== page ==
Innovator of the season: Willie le Roux may have had his moments of madness – a yellow card and some strange behaviour that resulted in penalties. However, when he touched the ball you expected something to happen. He brought life to rugby.

Most Improved Player: There is no doubt that Jaco Kriel has cemented his place in the Lions' starting XV and the 23-year-old may well be contesting for higher honours in the not too distant future.

The jury is still out: One-time Springbok Pieter Dixon's less-than-glorious comeback will forever have a question mark over it. He may have been cleared by a judicial hearing, after being red-carded for 'kicking' an opponent, but most pundits are still wondering if he is really as innocent as he said he was. On a miserably wet day in Durban last month the Sharks ended with 14 players after the 35-year-old's boot made contact with the face of Bulls flank Arno Botha. Referee Mark Lawrence referred the potential foul play incident to TMO Johann Meuwesen, who had many looks at it and recommended a red card for the kick to the face. Dixon later faced a disciplinary hearing and after acknowledging that his boot came into contact with Botha's face, stated that it was accidental. He was cleared of any wrongdoing as on the balance of probability, the kick was deemed to be unintentional.

Villain to hero: This one goes to Canadian import Jebb Sinclair. He was part of one of the darkest days in WP rugby, when they were reduced to 12 men – after Sinclair, Tyrone Holmes and Wilhelm van der Sluys were carded for foul play in an encounter with the Sharks. However, Sinclair then played a crucial role in the Final, helping Province to their first trophy in 11 years.

Best post-try celebration: Without doubt Juan de Jongh's Gangnam style dance after scoring in the Final.

Worst dancers: This one goes to WP prop Steven Kitshoff and backline coach Robbie Fleck, for trying to keep up with De Jongh and some of the WP dancers doing the same Gangnam dance at the WP awards dinner (props are not the most agile people, and it appears neither are retired Springbok centres).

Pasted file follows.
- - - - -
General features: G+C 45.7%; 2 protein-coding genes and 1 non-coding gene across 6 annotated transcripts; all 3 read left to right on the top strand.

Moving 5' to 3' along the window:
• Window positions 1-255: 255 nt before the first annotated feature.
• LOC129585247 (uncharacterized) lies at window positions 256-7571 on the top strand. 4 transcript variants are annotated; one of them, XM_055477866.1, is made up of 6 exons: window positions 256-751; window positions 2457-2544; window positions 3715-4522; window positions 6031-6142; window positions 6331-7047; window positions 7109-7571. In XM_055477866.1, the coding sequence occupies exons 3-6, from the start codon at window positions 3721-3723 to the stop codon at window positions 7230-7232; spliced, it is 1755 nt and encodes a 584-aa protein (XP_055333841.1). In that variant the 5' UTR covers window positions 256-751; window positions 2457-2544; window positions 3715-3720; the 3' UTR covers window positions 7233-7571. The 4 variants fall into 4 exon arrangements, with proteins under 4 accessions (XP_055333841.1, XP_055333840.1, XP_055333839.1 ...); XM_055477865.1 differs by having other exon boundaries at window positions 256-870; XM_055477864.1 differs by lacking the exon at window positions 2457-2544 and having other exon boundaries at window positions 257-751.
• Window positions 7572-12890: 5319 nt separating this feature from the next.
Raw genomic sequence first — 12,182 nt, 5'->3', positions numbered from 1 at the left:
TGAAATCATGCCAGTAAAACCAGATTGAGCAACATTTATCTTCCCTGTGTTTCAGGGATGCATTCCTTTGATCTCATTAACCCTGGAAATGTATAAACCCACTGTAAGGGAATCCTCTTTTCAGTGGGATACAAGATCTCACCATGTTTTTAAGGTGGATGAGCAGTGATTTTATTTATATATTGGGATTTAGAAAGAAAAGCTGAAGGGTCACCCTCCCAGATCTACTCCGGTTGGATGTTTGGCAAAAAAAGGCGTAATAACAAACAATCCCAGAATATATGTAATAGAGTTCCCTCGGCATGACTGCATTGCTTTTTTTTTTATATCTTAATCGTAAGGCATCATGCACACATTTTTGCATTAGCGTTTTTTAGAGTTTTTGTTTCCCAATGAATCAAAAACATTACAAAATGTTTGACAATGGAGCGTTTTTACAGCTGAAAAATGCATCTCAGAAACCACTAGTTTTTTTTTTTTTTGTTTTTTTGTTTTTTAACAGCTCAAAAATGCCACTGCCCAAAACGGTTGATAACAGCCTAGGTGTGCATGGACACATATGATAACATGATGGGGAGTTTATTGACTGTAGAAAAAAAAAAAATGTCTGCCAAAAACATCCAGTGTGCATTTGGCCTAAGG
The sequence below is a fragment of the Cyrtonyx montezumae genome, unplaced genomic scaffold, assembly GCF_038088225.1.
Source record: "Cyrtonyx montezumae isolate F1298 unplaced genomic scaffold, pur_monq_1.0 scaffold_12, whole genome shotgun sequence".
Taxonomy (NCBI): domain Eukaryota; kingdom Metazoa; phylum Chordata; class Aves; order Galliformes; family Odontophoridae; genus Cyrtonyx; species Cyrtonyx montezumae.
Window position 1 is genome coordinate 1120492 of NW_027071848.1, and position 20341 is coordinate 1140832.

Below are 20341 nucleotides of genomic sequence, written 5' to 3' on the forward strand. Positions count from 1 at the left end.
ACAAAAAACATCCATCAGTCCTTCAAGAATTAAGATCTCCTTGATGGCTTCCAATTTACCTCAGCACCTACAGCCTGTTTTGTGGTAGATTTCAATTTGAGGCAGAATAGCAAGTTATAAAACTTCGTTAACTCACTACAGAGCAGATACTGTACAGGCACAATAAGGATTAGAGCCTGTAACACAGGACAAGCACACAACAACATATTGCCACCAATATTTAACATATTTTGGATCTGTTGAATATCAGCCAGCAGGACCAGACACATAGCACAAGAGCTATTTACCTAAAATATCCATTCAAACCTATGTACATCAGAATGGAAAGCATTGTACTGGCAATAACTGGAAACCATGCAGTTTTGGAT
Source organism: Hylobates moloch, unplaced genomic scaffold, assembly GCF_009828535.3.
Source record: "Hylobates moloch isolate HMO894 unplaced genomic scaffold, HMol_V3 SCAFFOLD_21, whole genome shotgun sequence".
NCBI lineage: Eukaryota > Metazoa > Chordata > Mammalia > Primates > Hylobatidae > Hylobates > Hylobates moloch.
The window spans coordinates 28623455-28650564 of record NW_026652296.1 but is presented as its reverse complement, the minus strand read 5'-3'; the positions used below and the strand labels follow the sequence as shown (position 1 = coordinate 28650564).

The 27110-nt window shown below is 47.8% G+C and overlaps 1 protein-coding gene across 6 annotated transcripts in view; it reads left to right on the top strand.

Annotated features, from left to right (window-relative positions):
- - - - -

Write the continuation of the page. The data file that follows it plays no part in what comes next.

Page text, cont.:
The Sonny Bill Williams boxing award: Western Province. Outgunned at a wet Kings Park, Province went down swinging – literally – and finished the match with 12 men with Jebb Sinclair, Tyrone Holmes and Wilhelm van der Sluys all sent to the bin.

The real chokers: Well, it simply has to be the Sharks – they have now lost in three consecutive finals, including back-to-back Currie Cup finals.

Smoke and mirrors award: South African Rugby Union CEO Jurie Roux. When asked if they will make space for the Kings in the Currie Cup competition he replied: 'They already play in the Currie Cup.' Not sure if he noticed the result, but the Kings had just lost the promotion-relegation series to the Cheetahs by a 20-69 margin. (Maybe SARU should give up on trying to convince the world that the First Division teams are playing for the Currie Cup. After all, they are awarded something very different than Sir Donal Currie's donation when they compete in South Africa's second-tier domestic competition)

Smoke and mirrors part two: Jurie Roux again. When asked about poor crowd attendances, he tried to explain it away by suggesting TV audiences are up. Maybe SARU don't care about empty stadiums.

Best tweet: It goes to somebody called Johan: 'WP is going in as underdogs, kyk hoe byt hierdie hond vandag, WP jou lekker ding'

Gordon Ramsay award: WP coach Allister Coetzee is known for his sharp-witted responses to those spaced-out questions that some members of the media tend to come up with. His best comeback came when a journalist asked if he was considering moving captain Deon Fourie back to hooker just before the play-offs: 'We are not baking fruitcakes here.'

* Did we miss anything? What is your favourite moment? List your awards!

PV: 16
It Is Blue Ribbon Time | Rugby365